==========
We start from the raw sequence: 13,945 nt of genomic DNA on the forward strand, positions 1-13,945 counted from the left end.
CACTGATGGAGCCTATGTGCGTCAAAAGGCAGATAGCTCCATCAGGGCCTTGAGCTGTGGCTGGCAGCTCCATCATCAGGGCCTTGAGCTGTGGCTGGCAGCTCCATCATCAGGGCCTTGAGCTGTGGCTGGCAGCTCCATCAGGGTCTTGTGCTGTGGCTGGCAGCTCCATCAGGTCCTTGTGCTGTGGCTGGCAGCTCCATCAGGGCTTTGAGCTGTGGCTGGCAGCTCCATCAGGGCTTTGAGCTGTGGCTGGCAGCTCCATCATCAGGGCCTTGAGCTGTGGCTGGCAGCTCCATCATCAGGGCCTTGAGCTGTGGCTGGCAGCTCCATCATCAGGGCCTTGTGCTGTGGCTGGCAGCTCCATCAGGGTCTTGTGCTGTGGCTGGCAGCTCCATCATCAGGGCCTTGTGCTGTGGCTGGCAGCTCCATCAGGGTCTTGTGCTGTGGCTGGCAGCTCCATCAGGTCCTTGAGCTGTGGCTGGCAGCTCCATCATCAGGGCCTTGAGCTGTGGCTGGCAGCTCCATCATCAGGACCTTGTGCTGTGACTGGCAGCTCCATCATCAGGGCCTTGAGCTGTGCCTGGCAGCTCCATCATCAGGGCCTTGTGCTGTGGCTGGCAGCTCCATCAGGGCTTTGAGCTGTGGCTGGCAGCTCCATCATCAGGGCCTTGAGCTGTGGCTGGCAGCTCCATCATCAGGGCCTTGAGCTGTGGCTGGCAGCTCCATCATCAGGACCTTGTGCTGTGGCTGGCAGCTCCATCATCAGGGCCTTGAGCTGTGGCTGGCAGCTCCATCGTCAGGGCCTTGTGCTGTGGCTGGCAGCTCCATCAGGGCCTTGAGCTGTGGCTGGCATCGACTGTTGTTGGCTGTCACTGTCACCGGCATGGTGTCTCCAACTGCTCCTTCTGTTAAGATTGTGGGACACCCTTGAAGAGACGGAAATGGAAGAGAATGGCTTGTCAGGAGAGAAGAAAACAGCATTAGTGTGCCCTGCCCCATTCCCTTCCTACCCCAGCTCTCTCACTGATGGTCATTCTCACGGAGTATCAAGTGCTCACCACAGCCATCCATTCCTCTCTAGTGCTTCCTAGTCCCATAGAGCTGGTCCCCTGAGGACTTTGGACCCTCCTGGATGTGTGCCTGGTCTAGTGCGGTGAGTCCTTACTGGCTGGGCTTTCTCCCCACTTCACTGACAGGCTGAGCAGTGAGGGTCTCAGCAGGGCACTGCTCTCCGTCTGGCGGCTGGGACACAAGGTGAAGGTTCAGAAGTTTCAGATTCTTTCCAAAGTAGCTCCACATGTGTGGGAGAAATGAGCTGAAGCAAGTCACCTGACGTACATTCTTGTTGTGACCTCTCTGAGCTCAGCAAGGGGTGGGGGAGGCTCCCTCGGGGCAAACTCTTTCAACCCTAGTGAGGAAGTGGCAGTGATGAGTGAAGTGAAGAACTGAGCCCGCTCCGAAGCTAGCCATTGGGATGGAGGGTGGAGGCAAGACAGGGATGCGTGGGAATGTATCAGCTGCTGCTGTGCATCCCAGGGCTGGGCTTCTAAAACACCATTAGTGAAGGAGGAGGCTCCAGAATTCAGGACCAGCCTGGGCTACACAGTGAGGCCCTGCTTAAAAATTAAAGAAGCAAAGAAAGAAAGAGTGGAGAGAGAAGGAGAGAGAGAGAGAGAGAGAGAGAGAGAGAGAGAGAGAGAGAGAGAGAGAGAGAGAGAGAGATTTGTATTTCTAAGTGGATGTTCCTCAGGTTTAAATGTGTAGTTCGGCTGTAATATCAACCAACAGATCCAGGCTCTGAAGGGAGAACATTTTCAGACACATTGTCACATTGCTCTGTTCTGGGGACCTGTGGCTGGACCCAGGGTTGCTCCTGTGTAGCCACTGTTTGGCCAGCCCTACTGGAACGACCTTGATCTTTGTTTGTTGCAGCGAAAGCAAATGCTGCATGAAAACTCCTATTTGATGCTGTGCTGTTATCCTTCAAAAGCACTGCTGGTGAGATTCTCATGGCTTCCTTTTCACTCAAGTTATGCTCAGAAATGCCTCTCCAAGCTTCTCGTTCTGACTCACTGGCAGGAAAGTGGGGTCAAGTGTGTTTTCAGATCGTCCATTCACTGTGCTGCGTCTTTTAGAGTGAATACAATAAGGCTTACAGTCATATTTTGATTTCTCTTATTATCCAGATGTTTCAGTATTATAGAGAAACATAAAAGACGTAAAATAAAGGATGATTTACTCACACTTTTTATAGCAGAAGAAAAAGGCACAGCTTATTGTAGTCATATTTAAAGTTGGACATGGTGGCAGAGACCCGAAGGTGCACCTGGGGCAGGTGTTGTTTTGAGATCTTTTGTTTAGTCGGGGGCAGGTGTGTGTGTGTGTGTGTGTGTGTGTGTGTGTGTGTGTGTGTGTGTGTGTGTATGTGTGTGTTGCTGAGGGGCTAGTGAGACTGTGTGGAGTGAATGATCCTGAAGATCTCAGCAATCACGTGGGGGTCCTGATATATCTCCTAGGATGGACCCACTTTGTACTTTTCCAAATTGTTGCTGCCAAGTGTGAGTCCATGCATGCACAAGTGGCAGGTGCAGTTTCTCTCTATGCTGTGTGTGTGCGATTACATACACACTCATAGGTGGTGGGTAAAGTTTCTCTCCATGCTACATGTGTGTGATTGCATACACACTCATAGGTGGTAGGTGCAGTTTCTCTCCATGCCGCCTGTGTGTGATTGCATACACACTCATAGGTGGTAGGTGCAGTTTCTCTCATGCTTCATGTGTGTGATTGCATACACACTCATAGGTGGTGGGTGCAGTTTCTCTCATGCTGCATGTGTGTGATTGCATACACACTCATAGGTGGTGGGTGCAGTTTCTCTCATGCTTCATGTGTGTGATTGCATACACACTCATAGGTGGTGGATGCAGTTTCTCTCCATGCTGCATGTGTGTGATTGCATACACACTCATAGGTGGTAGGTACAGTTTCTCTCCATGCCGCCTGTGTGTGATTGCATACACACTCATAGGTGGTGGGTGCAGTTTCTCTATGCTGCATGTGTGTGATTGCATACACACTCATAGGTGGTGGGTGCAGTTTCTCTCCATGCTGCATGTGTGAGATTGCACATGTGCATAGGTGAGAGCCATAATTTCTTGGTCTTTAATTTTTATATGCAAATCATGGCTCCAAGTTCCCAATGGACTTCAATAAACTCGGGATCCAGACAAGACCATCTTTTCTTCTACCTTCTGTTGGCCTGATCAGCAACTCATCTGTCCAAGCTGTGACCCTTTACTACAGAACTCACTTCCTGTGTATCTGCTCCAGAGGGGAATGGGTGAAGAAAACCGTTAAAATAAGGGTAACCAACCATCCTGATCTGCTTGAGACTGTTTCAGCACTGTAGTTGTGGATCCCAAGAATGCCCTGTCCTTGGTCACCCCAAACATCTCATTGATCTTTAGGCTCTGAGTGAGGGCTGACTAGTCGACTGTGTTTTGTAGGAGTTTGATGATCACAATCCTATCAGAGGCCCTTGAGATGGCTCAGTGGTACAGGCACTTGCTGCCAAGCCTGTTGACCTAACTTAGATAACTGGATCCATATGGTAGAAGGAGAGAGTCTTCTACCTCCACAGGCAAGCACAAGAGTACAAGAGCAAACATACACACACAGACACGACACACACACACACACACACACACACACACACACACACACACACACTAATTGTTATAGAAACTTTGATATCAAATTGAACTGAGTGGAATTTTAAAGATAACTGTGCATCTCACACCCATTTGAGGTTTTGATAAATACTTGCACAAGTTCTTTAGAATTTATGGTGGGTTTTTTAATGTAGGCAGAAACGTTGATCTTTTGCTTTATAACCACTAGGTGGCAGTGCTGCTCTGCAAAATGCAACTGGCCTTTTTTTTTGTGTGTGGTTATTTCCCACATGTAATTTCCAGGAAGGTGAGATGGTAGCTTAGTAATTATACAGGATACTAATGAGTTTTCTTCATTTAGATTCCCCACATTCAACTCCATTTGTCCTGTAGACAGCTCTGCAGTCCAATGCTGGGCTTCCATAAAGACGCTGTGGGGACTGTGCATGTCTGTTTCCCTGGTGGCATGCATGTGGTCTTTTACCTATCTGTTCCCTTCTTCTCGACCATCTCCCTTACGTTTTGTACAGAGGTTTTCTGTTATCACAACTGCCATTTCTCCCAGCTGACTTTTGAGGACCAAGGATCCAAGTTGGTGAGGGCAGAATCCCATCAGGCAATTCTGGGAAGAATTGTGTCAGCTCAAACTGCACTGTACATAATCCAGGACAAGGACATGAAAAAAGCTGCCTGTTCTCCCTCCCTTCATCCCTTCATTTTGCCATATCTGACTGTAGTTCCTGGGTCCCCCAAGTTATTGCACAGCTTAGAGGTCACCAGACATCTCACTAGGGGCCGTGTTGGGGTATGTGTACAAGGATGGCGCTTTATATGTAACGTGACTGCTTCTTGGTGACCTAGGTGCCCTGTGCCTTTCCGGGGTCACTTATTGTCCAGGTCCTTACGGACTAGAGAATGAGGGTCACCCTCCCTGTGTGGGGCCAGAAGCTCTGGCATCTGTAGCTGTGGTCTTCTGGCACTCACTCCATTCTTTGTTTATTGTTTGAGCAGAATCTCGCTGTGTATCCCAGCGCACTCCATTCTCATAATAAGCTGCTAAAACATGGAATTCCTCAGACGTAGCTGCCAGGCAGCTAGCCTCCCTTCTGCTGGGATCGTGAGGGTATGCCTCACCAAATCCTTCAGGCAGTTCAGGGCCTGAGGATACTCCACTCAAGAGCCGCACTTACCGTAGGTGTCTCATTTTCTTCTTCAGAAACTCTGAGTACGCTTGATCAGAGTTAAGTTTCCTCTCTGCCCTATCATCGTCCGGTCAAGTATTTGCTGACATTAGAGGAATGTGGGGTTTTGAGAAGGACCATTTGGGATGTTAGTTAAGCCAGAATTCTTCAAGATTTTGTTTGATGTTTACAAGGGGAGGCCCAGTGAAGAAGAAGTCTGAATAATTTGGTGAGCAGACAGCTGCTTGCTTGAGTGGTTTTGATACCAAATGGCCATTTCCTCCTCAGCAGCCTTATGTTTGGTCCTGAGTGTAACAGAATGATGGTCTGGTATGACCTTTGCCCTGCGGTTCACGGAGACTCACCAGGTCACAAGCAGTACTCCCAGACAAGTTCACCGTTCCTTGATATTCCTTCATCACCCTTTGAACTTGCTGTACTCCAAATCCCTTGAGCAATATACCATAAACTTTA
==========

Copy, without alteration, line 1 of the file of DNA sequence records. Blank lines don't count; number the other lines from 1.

We start from the raw sequence: 13,945 nt of genomic DNA on the forward strand, positions 1-13,945 counted from the left end.